The first problem, I hope, might be solved by grabbing a broken GSM Treo 600 off eBay or Craigslist, and swapping out the onboard cellphone module. I cracked the phone open this evening, and it seemed like replacing the right part wouldn’t be too difficult. Pictures of the GSM innards on eBay seem to indicate a spot for a standard SIM card, so hopefully I should be able to plug in my old card and have it connect to T-Mobile.

The second problem should be easier to solve. I managed to track down a hacked version of the PalmOS ROM which unlocks the phone. Unfortunately, I can’t “test” the ROM on the phone as it stands right now. The Application gives me an error message, saying it is only for GSM phones.

In the meantime, though, having a mobile device that syncs with my iCal at work is handy. I’m generally impressed with the unit, though it lacks the snazzier features of the Treo 650 and 700, most notably Bluetooth and WiFi.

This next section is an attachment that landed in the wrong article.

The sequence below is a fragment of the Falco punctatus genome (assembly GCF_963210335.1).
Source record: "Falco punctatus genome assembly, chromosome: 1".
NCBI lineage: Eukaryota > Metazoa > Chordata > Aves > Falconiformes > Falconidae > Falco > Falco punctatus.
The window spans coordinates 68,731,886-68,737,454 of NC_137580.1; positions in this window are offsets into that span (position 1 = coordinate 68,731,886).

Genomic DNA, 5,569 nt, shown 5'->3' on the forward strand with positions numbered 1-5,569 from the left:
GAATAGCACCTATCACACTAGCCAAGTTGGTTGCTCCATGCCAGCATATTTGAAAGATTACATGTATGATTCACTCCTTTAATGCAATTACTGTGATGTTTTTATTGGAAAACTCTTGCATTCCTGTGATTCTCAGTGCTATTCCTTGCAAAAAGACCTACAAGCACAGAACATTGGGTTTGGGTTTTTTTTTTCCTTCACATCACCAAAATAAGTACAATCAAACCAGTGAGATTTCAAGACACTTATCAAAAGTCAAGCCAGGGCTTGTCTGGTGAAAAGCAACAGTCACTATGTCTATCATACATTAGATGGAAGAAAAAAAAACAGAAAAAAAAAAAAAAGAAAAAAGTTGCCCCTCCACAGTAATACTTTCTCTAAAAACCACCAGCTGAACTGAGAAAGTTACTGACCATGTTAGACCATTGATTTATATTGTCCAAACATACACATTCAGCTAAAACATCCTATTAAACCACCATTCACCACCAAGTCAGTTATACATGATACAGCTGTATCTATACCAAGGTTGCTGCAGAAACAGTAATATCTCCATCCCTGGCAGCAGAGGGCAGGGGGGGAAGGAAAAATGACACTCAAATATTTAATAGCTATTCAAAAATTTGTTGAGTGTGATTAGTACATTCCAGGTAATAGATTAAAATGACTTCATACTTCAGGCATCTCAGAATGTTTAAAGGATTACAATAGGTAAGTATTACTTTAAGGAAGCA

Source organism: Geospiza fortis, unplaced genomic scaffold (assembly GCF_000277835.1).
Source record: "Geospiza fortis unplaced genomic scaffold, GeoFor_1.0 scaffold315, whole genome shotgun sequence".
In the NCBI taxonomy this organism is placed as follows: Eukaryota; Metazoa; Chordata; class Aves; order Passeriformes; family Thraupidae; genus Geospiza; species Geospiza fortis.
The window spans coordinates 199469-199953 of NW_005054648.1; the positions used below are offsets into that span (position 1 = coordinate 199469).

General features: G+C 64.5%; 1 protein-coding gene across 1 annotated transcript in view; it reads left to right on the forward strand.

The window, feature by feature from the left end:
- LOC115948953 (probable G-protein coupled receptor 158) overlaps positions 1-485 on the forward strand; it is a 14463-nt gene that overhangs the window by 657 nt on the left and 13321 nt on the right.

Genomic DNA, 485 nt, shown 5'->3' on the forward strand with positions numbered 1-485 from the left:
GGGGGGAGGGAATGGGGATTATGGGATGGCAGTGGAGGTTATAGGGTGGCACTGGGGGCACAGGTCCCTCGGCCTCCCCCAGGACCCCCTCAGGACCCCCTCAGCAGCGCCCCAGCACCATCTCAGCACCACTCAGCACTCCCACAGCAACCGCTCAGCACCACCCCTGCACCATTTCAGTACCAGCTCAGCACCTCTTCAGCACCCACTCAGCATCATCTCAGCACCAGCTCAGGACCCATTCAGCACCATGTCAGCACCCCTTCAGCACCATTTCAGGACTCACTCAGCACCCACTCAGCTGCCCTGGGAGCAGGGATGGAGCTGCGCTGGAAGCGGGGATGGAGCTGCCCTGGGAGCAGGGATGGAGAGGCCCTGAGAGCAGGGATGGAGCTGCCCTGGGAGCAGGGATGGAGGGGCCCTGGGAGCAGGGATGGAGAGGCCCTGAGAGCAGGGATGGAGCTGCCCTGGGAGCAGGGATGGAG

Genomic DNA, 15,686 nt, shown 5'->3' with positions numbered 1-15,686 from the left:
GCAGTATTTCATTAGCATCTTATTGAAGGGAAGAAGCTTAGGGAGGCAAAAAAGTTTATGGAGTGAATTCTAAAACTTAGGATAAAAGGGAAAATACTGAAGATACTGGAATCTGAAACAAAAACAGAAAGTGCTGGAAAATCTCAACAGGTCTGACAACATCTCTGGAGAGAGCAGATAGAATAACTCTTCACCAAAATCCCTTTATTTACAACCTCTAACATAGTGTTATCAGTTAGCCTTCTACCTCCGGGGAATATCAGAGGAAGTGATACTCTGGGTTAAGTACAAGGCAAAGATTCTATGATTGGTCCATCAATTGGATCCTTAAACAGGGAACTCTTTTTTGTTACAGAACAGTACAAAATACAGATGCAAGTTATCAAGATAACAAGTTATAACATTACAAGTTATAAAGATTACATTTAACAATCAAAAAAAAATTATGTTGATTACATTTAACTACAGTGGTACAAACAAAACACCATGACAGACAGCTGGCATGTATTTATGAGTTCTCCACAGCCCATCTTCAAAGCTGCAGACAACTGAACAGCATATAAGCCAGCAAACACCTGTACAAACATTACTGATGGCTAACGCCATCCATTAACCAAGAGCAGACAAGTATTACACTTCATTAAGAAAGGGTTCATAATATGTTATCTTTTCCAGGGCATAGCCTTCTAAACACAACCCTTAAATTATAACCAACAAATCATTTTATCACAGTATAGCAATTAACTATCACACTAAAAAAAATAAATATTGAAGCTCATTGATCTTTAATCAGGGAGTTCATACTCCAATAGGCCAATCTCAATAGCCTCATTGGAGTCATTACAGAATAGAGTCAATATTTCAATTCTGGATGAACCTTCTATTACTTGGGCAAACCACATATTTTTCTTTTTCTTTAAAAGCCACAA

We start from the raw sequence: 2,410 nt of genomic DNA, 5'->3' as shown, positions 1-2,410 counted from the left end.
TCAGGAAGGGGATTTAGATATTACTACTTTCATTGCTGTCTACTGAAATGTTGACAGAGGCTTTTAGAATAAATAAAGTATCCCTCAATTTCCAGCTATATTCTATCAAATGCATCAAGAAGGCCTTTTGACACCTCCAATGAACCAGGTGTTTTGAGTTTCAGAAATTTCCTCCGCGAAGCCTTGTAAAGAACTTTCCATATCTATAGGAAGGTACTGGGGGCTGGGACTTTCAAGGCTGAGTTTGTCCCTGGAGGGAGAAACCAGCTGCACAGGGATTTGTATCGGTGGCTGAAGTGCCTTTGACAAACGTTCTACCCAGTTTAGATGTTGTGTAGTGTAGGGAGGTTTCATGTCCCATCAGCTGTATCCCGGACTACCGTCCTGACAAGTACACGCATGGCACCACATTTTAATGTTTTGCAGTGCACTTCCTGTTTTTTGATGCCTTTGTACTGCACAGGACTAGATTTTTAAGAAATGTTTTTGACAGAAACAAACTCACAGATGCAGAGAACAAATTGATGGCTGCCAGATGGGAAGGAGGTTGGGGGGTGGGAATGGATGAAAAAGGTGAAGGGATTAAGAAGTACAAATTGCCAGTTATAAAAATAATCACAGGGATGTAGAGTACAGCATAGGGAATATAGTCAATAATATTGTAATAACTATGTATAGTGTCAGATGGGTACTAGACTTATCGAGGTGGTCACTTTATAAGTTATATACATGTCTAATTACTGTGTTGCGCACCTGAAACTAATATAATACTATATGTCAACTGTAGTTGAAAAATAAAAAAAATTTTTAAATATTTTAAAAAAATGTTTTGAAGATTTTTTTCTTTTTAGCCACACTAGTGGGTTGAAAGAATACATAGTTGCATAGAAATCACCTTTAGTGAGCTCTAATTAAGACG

“Gobbledegook”

May 9th, 2006 § 0 comments § permalink

Because I mentioned a related matter here yesterday, I thought I should link to this:
Networking Pipeline: Judge Chides FCC For CALEA Expansion

The expansion of CALEA for this purpose is patently ridiculous. According to conversations with my coworkers, at least one of whom is extremely knowledgeable about CALEA, the expansive interpretation of the statute sought by the FCC would require all intranet communications to be “tappable”. But, wait, there’s more! Not only does the FCC want all communications to be available to law enforcement on a whim (which, while requiring a large amount of network redesign, is technologically possible), they would like an individual person’s communications to be “tracked”. That is, the wiretap would follow the user from computer to computer. There is no technical way to accomplish this, though of course, the 800-pound gorilla of the corporate IT security world, VeriSign, thinks it is. Yeah, right.